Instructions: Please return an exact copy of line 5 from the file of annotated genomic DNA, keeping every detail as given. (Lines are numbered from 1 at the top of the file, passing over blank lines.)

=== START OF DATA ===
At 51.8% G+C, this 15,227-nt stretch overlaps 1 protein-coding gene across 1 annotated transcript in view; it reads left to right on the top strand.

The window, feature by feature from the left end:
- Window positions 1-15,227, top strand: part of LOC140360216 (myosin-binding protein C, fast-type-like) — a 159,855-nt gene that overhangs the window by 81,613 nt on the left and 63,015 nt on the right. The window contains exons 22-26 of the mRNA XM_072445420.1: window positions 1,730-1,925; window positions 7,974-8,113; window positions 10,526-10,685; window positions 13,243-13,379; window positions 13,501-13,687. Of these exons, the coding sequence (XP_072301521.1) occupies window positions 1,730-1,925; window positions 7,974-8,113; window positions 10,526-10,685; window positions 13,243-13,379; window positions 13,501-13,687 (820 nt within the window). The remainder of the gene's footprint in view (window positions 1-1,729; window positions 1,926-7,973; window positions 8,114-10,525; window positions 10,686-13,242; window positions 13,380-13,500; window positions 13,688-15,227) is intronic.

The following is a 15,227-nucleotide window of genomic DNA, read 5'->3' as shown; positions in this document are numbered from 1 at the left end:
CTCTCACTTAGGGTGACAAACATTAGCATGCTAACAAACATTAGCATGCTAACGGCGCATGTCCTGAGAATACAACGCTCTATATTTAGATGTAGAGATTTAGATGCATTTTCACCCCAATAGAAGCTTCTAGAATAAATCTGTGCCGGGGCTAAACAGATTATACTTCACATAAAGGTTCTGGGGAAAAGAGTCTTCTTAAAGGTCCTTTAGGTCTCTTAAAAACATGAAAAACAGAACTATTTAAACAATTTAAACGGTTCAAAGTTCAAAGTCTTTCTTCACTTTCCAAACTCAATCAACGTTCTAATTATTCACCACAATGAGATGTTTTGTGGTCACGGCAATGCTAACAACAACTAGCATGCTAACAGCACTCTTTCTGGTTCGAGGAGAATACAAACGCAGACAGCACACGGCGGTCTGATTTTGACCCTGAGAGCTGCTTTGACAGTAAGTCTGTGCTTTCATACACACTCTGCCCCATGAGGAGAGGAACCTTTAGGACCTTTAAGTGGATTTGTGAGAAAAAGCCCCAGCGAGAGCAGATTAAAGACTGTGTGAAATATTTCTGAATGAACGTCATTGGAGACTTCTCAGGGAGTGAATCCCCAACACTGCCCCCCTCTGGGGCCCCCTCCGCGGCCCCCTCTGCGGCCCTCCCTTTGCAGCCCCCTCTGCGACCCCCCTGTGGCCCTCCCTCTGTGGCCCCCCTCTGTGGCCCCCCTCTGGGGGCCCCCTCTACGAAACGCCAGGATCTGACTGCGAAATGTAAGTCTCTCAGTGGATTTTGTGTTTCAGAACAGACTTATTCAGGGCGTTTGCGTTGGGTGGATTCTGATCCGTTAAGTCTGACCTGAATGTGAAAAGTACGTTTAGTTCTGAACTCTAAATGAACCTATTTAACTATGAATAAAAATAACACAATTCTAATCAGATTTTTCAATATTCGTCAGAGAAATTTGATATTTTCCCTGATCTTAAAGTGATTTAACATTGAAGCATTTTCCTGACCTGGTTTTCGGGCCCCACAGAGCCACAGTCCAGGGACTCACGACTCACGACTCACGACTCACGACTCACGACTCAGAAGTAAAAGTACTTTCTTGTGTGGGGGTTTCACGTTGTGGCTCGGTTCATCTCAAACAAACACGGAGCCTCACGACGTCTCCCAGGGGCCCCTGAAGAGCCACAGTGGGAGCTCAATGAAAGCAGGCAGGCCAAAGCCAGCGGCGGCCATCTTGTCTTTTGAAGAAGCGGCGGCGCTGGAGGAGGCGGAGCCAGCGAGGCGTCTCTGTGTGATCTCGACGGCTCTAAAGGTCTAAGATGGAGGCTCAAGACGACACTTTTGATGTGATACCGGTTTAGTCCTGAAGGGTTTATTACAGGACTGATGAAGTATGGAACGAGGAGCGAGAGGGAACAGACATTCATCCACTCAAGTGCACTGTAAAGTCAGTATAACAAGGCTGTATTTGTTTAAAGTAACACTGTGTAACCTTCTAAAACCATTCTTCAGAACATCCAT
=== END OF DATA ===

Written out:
CTCTCACTTAGGGTGACAAACATTAGCATGCTAACAAACATTAGCATGCTAACGGCGCATGTCCTGAGAATACAACGCTCTATATTTAGATGTAGAGATTTAGATGCATTTTCACCCCAATAGAAGCTTCTAGAATAAATCTGTGCCGGGGCTAAACAGATTATACTTCACATAAAGGTTCTGGGGAAAAGAGTCTTCTTAAAGGTCCTTTAGGTCTCTTAAAAACATGAAAAACAGAACTATTTAAACAATTTAAACGGTTCAAAGTTCAAAGTCTTTCTTCACTTTCCAAACTCAATCAACGTTCTAATTATTCACCACAATGAGATGTTTTGTGGTCACGGCAATGCTAACAACAACTAGCATGCTAACAGCACTCTTTCTGGTTCGAGGAGAATACAAACGCAGACAGCACACGGCGGTCTGATTTTGACCCTGAGAGCTGCTTTGACAGTAAGTCTGTGCTTTCATACACACTCTGCCCCATGAGGAGAGGAACCTTTAGGACCTTTAAGTGGATTTGTGAGAAAAAGCCCCAGCGAGAGCAGATTAAAGACTGTGTGAAATATTTCTGAATGAACGTCATTGGAGACTTCTCAGGGAGTGAATCCCCAACACTGCCCCCCTCTGGGGCCCCCTCCGCGGCCCCCTCTGCGGCCCTCCCTTTGCAGCCCCCTCTGCGACCCCCCTGTGGCCCTCCCTCTGTGGCCCCCCTCTGTGGCCCCCCTCTGGGGGCCCCCTCTACGAAACGCCAGGATCTGACTGCGAAATGTAAGTCTCTCAGTGGATTTTGTGTTTCAGAACAGACTTATTCAGGGCGTTTGCGTTGGGTGGATTCTGATCCGTTAAGTCTGACCTGAATGTGAAAAGTACGTTTAGTTCTGAACTCTAAATGAACCTATTTAACTATGAATAAAAATAACACAATTCTAATCAGATTTTTCAATATTCGTCAGAGAAATTTGATATTTTCCCTGATCTTAAAGTGATTTAACATTGAAGCATTTTCCTGACCTGGTTTTCGGGCCCCACAGAGCCACAGTCCAGGGACTCACGACTCACGACTCACGACTCACGACTCACGACTCAGAAGTAAAAGTACTTTCTTGTGTGGGGGTTTCACGTTGTGGCTCGGTTCATCTCAAACAAACACGGAGCCTCACGACGTCTCCCAGGGGCCCCTGAAGAGCCACAGTGGGAGCTCAATGAAAGCAGGCAGGCCAAAGCCAGCGGCGGCCATCTTGTCTTTTGAAGAAGCGGCGGCGCTGGAGGAGGCGGAGCCAGCGAGGCGTCTCTGTGTGATCTCGACGGCTCTAAAGGTCTAAGATGGAGGCTCAAGACGACACTTTTGATGTGATACCGGTTTAGTCCTGAAGGGTTTATTACAGGACTGATGAAGTATGGAACGAGGAGCGAGAGGGAACAGACATTCATCCACTCAAGTGCACTGTAAAGTCAGTATAACAAGGCTGTATTTGTTTAAAGTAACACTGTGTAACCTTCTAAAACCATTCTTCAGAACATCCAT